Monday, October 25, 2010

A Plea for Unity

I have touched upon this subject several times before, and it is a common theme in all my feminist rants, but today I feel the need to reiterate.

The struggle in society for gender equality is encompassing; its necessity perforates the entire society. It is a question about equality of opportunity between individuals, and the equality of status between any one individual. It is not a struggle for one sex to stand above another, but it is exactly as defined - to be regarded as equals.

Every now and again, I encounter someone who dismisses the gender debate as natural, as something biological. Because I do not always handle the discussion so gallantly, dismissing the arguments as "bullshit," as one of my friends had to experience today, I feel the need to express it in the written word. It leaves less room for heated emotion and interruptions, both of which I am guilty to. It is a topic I hold very dearly, and something I am very passionate about, so it is hard for me to debate it in an emotionless, rational manner.

What I wish to point out is that it is not a competition between male and female or masculine and feminine, it is a plea for unity against inequality in the world, for the right to be an individual and to be regarded as one. As I pointed out to another friend, I do not believe that feminism is the sole solution to equality in the world, but I believe it is a solution, and so I will pursue it to the best of my ability. Equality between the sexes in the eyes of society is a step towards equality in other areas. It will not come automatically and the processes for other forms of equality cannot be pursued independently. It is all interconnected in this great struggle of the individual's worth, of civil rights and of equal opportunity.

Both women and men are affected by gender roles. No one can escape from them; it is a common barrier that we all have to face every day, all day. We are assigned personality traits or generalised into huge groups with people who are nothing like us. They may come from a different socio-economic background, culture or simply have other values than us, but they are individuals precisely as we are. Yet we are presumed to be one and the same.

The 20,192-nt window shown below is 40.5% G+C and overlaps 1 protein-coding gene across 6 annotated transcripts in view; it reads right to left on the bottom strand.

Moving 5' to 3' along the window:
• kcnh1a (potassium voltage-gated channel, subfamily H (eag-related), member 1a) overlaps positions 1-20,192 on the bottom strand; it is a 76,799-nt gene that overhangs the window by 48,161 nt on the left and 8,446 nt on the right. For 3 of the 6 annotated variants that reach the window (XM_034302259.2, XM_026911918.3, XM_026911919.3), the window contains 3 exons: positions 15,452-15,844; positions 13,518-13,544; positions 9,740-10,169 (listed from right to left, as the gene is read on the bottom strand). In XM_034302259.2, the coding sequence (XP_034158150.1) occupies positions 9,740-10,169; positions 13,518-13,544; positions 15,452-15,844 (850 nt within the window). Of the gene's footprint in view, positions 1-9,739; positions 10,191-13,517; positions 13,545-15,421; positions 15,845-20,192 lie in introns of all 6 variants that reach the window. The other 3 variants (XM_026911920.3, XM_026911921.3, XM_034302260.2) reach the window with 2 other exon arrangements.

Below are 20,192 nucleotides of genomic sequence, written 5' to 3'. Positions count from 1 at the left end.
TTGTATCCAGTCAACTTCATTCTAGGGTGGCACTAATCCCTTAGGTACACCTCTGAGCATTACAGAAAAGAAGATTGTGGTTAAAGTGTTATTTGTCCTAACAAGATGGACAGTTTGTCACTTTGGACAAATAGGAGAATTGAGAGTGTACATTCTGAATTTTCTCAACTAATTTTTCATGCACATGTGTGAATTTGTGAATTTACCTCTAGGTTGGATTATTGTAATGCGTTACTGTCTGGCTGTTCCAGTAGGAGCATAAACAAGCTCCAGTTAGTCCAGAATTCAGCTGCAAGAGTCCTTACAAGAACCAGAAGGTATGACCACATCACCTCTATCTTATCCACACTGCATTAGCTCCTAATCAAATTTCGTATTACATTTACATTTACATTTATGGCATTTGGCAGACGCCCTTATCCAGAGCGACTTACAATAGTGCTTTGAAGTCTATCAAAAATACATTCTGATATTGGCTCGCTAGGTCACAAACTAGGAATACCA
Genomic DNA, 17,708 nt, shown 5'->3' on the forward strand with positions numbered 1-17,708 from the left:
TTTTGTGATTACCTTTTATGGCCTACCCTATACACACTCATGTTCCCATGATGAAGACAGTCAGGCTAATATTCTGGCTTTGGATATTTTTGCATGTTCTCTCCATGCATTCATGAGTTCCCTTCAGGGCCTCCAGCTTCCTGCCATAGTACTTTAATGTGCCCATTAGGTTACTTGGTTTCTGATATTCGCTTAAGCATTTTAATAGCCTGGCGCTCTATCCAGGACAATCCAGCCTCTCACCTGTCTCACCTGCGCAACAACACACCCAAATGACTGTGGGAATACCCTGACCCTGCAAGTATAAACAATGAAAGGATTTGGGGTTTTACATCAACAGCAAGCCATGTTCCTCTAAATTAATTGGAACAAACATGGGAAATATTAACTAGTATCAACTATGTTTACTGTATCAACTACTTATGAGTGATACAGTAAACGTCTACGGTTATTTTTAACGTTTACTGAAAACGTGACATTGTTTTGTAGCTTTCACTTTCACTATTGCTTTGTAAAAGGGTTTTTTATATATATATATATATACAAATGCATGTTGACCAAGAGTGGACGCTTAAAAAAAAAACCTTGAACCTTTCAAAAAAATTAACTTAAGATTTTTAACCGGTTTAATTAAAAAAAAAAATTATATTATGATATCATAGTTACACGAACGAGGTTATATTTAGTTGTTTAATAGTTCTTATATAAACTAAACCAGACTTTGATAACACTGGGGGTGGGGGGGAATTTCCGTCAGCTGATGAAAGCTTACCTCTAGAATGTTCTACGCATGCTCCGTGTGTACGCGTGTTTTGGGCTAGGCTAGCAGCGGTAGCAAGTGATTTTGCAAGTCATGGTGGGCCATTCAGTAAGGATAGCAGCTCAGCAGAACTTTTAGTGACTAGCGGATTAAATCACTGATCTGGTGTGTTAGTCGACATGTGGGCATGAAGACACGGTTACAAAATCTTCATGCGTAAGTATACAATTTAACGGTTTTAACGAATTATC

There is no point in denying that women have been structurally disadvantaged. Any history book will tell you so, sometimes the inequality will be justified by the authors, but it is there - the confinement, the assumption of stupidity, and the assumption of incapability. But, being disadvantaged is not exclusive to the female gender. Because we are women, we do not hold a patent on being disgruntled with society or feeling discriminated. Men are as well. They suffer legally and socially from their lack of parental rights. Women also seem to have the exclusive right to show emotions in public, and for a man to do so leads to emasculation, a less worthy man in the eyes of society. I believe this is wrong.

I am aware that there are biological differences, ones that cannot be ignored, and should not be. I just do not believe that some of these biological qualities should be deemed 'better' than others, nor do I think it justifies treating individual human beings significantly different. I also resent the assumption that because one belongs to a certain gender, we should be attributed this trait. We are what we are, sometimes because of our gender, sometimes despite of it. To generalise too broadly is doing any individual a big injustice. To say that all women are emotional, weak and nurturing is just as incorrect to say that all British people loves tasteless food; or that all Swedes are blonde. We are a combination of culture and biology, and those two are both divided into infinite subgroups with infinite possibilities.

I guess this is my plea to you for unity against this common problem of gender roles and a call to fight for every individual's worth; for the right to be unique. To evaluate whether this division is needed in contemporary society at all. Simply because I can't see why I should be less deserving of, or less worth than you. Nor why you should be any less worth or deserving than me.

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